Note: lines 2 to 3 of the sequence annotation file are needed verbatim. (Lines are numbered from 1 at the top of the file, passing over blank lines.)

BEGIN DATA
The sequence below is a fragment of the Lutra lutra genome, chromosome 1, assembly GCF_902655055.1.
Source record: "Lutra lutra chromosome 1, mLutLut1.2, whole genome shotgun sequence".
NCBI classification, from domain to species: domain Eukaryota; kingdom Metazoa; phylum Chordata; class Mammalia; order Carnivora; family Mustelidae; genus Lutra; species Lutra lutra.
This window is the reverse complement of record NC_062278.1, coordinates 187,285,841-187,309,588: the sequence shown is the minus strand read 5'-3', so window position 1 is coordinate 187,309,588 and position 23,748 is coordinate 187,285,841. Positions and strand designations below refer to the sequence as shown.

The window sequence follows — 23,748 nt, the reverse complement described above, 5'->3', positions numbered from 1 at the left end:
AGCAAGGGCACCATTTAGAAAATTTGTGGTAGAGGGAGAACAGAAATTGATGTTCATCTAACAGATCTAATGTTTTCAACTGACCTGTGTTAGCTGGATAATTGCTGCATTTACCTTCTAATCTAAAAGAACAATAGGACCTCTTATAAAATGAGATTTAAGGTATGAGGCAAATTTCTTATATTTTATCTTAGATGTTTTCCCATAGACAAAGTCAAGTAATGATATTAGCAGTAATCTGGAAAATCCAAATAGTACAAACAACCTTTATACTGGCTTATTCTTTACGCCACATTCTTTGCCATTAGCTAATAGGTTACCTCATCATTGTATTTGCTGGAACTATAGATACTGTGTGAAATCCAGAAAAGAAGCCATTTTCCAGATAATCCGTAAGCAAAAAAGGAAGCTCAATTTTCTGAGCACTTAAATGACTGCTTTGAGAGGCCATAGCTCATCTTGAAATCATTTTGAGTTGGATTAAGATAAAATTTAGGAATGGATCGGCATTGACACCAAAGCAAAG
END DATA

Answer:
Source record: "Lutra lutra chromosome 1, mLutLut1.2, whole genome shotgun sequence".
NCBI classification, from domain to species: domain Eukaryota; kingdom Metazoa; phylum Chordata; class Mammalia; order Carnivora; family Mustelidae; genus Lutra; species Lutra lutra.